Today, baseball fans still feel chills over the number '70', after McGwire slammed two more home runs on the final day of his season. Seventy. That's the target for home run hitters for years to come. We can only hope that, when it happens, the players will approach the dignity and class that Sosa and McGwire showed this season. McGwire has the record, but Sosa is still standing. That's how it should be, because Sosa was the MVP of the National League. An undisciplined, .258 life time hitter heading into '98, he dedicated himself to becoming a smarter, more patient hitter and produced one of the most staggering offensive seasons of all time. Sosa has 66 homers and 158 RBIs (and tonight's stats count). It's the most RBIs since the Red Sox' Ted Williams and Vern Stephens each drove in 159 in 1949. His 412 total bases are the most since Stan Musial had 429 in, yes, 1948. If you can suffer through one more Red Sox reference, Sosa's performance reminds me of the year Carl Yastrzemski had in 1967, when he reinvented himself as a hitter and carried the Red Sox to the A.L. pennant. As great as McGwire's achievements are, Sosa was the definitive MVP this year, taking his game and his teammates to an altogether different plateau.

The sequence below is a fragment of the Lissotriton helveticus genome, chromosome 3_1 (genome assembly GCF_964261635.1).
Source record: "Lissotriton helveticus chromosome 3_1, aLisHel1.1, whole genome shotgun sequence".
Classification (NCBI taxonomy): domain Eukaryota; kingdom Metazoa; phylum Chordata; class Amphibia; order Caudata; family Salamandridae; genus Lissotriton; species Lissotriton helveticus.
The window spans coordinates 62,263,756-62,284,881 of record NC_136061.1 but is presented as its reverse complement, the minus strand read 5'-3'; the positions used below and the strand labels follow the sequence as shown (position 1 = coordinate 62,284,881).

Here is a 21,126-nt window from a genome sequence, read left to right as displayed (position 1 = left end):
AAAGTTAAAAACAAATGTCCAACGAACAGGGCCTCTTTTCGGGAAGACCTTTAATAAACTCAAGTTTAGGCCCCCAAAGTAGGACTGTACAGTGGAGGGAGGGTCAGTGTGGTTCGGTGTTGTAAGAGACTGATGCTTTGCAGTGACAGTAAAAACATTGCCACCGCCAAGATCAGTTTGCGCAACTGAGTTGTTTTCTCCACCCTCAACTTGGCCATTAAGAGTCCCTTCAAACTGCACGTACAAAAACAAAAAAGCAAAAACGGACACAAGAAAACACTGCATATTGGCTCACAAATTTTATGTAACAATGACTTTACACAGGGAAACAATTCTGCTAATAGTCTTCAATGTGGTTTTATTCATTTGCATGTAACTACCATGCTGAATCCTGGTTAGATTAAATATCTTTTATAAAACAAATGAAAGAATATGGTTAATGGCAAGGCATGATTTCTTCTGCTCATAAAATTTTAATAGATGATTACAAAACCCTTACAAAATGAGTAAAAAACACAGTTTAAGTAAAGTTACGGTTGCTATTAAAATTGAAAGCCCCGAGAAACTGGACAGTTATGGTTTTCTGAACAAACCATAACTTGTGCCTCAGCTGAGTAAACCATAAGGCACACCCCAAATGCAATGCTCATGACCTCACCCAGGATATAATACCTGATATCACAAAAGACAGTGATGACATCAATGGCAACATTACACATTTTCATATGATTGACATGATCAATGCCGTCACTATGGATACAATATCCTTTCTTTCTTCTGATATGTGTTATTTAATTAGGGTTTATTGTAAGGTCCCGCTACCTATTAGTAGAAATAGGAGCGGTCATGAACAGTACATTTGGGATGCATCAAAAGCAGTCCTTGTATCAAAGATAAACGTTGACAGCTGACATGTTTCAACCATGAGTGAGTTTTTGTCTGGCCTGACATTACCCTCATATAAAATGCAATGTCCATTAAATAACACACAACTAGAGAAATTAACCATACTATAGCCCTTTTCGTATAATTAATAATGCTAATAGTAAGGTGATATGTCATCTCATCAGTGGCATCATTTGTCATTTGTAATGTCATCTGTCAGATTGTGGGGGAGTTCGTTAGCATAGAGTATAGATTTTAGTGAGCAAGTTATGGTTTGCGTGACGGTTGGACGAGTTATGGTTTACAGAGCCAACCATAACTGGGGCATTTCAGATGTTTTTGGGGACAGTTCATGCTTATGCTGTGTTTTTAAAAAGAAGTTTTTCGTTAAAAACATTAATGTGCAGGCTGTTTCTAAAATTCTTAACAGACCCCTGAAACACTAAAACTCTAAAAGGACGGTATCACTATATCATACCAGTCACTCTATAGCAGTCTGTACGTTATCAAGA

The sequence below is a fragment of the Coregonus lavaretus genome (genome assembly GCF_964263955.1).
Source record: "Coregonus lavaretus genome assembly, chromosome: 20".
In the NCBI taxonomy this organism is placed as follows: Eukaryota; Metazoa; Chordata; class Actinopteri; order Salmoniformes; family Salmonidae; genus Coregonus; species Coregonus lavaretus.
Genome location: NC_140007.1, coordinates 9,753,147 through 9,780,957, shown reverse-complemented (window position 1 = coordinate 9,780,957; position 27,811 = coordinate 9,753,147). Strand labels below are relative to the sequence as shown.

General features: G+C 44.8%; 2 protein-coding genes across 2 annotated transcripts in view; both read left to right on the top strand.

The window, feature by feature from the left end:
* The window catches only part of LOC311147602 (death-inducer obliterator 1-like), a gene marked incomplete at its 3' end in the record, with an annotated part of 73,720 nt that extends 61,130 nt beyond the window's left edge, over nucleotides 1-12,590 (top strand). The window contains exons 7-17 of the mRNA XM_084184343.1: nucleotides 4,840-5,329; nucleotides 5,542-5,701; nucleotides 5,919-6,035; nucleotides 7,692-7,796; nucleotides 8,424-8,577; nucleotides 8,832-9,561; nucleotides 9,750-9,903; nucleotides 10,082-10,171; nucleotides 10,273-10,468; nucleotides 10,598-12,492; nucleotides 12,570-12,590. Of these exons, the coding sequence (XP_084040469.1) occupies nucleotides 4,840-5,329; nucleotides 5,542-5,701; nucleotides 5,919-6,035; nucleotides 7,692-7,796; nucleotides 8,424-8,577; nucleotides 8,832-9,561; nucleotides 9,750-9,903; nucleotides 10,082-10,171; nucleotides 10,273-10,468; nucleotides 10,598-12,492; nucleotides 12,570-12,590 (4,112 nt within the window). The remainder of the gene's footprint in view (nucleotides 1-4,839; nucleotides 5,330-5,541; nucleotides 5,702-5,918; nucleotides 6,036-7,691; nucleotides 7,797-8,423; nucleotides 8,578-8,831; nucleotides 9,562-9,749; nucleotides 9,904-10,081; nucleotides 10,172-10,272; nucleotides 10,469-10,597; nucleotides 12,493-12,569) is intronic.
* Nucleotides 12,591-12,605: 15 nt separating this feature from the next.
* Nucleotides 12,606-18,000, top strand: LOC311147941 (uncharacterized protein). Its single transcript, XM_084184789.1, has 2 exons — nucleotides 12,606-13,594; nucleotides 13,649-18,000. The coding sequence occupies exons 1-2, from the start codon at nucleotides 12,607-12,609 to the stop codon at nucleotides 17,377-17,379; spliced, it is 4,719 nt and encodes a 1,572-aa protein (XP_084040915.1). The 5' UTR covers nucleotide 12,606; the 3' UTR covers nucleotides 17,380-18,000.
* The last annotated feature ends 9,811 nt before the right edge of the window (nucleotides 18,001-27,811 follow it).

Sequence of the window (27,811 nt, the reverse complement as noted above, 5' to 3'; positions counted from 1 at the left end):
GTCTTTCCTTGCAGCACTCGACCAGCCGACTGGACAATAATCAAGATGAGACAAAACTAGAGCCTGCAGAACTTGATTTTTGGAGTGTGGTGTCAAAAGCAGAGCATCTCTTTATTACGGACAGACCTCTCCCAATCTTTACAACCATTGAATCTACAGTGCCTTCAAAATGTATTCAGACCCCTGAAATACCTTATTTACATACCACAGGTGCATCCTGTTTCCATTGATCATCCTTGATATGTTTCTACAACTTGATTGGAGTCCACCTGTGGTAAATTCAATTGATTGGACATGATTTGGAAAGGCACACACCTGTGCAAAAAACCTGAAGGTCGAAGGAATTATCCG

The people couldn't resist. A recent New York Times/CBS News poll showed fans were more interested in baseball this season than at any time since the poll was first taken in 1985. Thanks to expansion, overall attendance reached a record 70.5 million. Fans were reminded that baseball is at once an individual sport and a team game, a series of one-on-one battles waged within geometric borders. They got the best of both worlds -- the two-man struggle between Sosa and McGwire and the sustained brilliance of the Yankees, who set an A.L. record with 114 victories. Everything was overshadowed by the home run race, but there were some wonderful individual feats, several in seeming defiance of age. Oakland's Rickey Henderson won a 12th stolen-base crown at age 39, 18 years after winning his first one in 1980. At 36, Toronto's Roger Clemens won 20 games, plus the A.L.'s ERA and strikeout titles. He didn't lose in the second half and single-handedly kept the Blue Jays in the playoff race in September. He will probably win a second straight Cy Young award -- 11 years after accomplishing the feat in the 1986-87 seasons. David Cone, battling back from arm surgery and an aneurysm, won 20 games for the first time since 1988. Eric Davis came back from cancer to have a monster season at 36. Cal Ripken ended his con secutive-game streak after 2,632 games. Juan Gonzalez drove in 157 runs. Ken Griffey had 56 ho mers and 146 RBIs. A year ago, he had 56 homers and 147 RBIs and was a unanimous MVP, but he's not favored to win this year. Amidst all the hoopla about the Yankees, did anyone notice that the Atlanta Braves won a fran chise-record 106 games, and ad vanced to the postseason for a sev enth consecutive time? It would be eight, of course, if not for the strike that caused the 1994 post season to be canceled. That dispute seems a lifetime ago, doesn't it? Nowadays when you read about labor strife, it's in stories about pro basketball. Sud denly, baseball seems as healthy as it's ever been. Granted, there's still a big disparity between the rich and poor franchises. The Marlins lost 108 games the year after win ning the World Series. The Expos are in dire financial straits. Still, it's been quite a run, en joyable enough for Dusty Baker to smile after a bitter defeat. Maybe he wanted one last chance to see Sammy Sosa connect with his fans at Wrigley. Maybe he figured the fans were having so much fun they couldn't bear even a one-day break before the playoffs. If the last six months is any in dication, amazing things could be in store in the next month. Surely, all the loyal baseball fans out there are smiling, too.